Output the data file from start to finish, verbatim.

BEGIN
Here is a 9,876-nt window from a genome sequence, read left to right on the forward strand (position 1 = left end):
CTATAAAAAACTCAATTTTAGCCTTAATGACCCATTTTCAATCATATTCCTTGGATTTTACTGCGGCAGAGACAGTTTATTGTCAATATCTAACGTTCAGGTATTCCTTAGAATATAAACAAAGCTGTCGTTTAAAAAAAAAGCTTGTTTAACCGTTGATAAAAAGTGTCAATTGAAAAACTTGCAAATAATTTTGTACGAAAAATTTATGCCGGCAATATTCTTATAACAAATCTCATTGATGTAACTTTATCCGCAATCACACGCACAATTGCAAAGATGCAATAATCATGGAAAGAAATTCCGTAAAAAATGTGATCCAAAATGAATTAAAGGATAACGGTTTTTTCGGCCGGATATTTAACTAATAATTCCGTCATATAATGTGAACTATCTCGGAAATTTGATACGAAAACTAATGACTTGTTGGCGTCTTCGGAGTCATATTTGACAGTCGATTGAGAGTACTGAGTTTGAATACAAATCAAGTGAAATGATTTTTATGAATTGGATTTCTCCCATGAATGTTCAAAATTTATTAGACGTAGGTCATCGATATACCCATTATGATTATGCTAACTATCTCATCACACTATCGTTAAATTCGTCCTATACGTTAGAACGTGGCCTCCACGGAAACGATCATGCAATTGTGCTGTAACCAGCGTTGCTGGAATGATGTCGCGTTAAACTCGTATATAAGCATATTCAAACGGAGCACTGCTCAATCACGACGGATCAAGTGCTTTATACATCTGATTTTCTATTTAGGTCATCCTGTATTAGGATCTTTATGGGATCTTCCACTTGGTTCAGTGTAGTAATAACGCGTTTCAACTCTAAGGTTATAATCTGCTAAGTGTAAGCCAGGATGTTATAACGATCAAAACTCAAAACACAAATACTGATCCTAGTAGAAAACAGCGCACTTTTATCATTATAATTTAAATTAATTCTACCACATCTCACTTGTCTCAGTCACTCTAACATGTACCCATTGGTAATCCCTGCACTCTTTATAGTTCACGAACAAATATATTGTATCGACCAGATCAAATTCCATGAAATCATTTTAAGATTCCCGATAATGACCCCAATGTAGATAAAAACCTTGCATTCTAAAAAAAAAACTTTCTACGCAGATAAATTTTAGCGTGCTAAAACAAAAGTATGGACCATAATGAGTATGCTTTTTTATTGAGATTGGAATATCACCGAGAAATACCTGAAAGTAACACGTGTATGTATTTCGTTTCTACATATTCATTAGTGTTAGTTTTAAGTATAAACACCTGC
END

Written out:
Here is a 9,876-nt window from a genome sequence, read left to right on the forward strand (position 1 = left end):
CTATAAAAAACTCAATTTTAGCCTTAATGACCCATTTTCAATCATATTCCTTGGATTTTACTGCGGCAGAGACAGTTTATTGTCAATATCTAACGTTCAGGTATTCCTTAGAATATAAACAAAGCTGTCGTTTAAAAAAAAAGCTTGTTTAACCGTTGATAAAAAGTGTCAATTGAAAAACTTGCAAATAATTTTGTACGAAAAATTTATGCCGGCAATATTCTTATAACAAATCTCATTGATGTAACTTTATCCGCAATCACACGCACAATTGCAAAGATGCAATAATCATGGAAAGAAATTCCGTAAAAAATGTGATCCAAAATGAATTAAAGGATAACGGTTTTTTCGGCCGGATATTTAACTAATAATTCCGTCATATAATGTGAACTATCTCGGAAATTTGATACGAAAACTAATGACTTGTTGGCGTCTTCGGAGTCATATTTGACAGTCGATTGAGAGTACTGAGTTTGAATACAAATCAAGTGAAATGATTTTTATGAATTGGATTTCTCCCATGAATGTTCAAAATTTATTAGACGTAGGTCATCGATATACCCATTATGATTATGCTAACTATCTCATCACACTATCGTTAAATTCGTCCTATACGTTAGAACGTGGCCTCCACGGAAACGATCATGCAATTGTGCTGTAACCAGCGTTGCTGGAATGATGTCGCGTTAAACTCGTATATAAGCATATTCAAACGGAGCACTGCTCAATCACGACGGATCAAGTGCTTTATACATCTGATTTTCTATTTAGGTCATCCTGTATTAGGATCTTTATGGGATCTTCCACTTGGTTCAGTGTAGTAATAACGCGTTTCAACTCTAAGGTTATAATCTGCTAAGTGTAAGCCAGGATGTTATAACGATCAAAACTCAAAACACAAATACTGATCCTAGTAGAAAACAGCGCACTTTTATCATTATAATTTAAATTAATTCTACCACATCTCACTTGTCTCAGTCACTCTAACATGTACCCATTGGTAATCCCTGCACTCTTTATAGTTCACGAACAAATATATTGTATCGACCAGATCAAATTCCATGAAATCATTTTAAGATTCCCGATAATGACCCCAATGTAGATAAAAACCTTGCATTCTAAAAAAAAAACTTTCTACGCAGATAAATTTTAGCGTGCTAAAACAAAAGTATGGACCATAATGAGTATGCTTTTTTATTGAGATTGGAATATCACCGAGAAATACCTGAAAGTAACACGTGTATGTATTTCGTTTCTACATATTCATTAGTGTTAGTTTTAAGTATAAACACCTGC